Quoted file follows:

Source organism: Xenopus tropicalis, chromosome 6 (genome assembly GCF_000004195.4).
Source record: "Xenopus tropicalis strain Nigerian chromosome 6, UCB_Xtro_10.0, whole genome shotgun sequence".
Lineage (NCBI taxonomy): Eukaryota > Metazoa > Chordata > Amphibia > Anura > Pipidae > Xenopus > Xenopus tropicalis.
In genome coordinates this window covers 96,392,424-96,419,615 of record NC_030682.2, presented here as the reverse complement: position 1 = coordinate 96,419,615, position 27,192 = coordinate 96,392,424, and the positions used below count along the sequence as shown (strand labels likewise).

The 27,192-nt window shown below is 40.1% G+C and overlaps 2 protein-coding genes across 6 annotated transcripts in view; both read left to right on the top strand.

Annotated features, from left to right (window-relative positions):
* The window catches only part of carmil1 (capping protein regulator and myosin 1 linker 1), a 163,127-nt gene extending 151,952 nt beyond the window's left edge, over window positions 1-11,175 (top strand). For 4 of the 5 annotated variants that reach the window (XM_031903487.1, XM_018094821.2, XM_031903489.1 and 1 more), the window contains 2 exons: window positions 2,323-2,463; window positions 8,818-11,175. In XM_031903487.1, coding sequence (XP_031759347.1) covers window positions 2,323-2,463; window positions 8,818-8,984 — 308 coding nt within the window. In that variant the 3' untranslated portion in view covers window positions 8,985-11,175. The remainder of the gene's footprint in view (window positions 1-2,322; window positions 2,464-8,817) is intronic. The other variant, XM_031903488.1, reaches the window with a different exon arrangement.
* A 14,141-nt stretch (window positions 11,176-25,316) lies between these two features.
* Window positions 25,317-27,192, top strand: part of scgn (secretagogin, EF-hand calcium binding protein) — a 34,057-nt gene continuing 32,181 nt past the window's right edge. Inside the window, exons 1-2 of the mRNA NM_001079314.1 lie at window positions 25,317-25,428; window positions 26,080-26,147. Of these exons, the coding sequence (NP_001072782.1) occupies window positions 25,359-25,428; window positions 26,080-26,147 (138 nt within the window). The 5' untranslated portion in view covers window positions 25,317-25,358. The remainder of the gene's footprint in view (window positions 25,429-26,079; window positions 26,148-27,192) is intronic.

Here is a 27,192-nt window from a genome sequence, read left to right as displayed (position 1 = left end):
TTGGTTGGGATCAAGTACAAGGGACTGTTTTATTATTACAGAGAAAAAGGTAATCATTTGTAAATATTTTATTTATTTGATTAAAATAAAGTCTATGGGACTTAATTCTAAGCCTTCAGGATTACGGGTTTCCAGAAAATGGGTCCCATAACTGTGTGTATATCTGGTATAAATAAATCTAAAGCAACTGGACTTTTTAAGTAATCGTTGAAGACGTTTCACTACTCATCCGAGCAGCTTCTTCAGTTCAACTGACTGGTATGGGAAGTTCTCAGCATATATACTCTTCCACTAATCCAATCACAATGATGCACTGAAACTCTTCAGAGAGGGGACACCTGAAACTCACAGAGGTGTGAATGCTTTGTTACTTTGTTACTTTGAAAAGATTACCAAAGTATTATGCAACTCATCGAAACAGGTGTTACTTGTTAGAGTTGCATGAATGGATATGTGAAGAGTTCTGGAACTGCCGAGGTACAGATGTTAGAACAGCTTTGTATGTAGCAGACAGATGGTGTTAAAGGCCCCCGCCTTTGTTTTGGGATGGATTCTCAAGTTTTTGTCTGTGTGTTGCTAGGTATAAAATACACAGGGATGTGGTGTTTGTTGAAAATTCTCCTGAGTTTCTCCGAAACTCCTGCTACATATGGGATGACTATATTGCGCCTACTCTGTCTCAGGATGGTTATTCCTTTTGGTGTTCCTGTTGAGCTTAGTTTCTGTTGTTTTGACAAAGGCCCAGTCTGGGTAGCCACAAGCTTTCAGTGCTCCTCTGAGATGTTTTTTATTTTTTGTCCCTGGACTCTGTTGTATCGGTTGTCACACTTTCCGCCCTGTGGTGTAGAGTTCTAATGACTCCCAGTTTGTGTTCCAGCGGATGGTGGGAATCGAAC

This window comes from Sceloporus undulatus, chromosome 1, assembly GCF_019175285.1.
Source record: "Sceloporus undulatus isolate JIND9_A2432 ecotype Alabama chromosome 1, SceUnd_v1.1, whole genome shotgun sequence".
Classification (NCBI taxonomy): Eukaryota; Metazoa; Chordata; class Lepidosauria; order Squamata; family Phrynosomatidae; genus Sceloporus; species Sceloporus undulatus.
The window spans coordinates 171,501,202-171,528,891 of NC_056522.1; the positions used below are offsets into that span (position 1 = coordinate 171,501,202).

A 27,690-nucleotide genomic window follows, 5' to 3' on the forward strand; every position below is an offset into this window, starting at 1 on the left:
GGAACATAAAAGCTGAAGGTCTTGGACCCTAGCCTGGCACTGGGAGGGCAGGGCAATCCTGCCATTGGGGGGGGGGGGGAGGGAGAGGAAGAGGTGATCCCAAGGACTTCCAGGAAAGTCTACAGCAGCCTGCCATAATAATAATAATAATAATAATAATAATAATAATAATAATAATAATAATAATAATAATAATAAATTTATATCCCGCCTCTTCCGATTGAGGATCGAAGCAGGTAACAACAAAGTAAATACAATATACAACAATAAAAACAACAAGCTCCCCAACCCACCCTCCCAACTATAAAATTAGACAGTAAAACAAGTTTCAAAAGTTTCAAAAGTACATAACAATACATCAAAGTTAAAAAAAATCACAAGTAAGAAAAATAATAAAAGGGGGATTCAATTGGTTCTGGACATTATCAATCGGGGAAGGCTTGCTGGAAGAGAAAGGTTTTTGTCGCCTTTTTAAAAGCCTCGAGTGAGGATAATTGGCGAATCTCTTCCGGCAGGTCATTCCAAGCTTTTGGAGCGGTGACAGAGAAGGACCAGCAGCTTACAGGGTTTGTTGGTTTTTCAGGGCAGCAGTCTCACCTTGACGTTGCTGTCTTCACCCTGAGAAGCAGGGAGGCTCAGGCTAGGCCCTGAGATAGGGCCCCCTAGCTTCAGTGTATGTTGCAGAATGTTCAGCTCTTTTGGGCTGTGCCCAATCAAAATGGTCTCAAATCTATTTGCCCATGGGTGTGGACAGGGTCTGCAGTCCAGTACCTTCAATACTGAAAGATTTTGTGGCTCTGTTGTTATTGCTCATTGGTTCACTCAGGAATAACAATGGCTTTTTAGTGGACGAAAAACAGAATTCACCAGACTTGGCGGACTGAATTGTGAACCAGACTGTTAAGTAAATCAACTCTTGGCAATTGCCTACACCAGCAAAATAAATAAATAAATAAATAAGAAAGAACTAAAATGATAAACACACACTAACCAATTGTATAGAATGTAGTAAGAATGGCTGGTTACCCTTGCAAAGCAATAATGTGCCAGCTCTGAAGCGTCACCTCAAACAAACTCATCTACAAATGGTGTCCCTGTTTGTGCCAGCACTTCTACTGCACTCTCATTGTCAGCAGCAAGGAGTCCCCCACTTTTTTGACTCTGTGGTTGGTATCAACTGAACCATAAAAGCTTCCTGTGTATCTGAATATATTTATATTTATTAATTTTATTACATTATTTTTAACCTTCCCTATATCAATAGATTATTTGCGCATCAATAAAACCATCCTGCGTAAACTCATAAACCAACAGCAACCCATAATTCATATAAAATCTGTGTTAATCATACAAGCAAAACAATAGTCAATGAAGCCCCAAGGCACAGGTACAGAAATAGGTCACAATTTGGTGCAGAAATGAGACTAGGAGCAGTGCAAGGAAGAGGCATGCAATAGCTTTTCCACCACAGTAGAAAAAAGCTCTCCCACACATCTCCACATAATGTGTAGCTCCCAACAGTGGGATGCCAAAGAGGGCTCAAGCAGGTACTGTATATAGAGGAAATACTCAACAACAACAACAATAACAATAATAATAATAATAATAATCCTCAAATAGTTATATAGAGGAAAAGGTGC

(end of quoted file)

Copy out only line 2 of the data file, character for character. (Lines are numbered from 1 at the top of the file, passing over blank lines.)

Source record: "Xenopus tropicalis strain Nigerian chromosome 6, UCB_Xtro_10.0, whole genome shotgun sequence".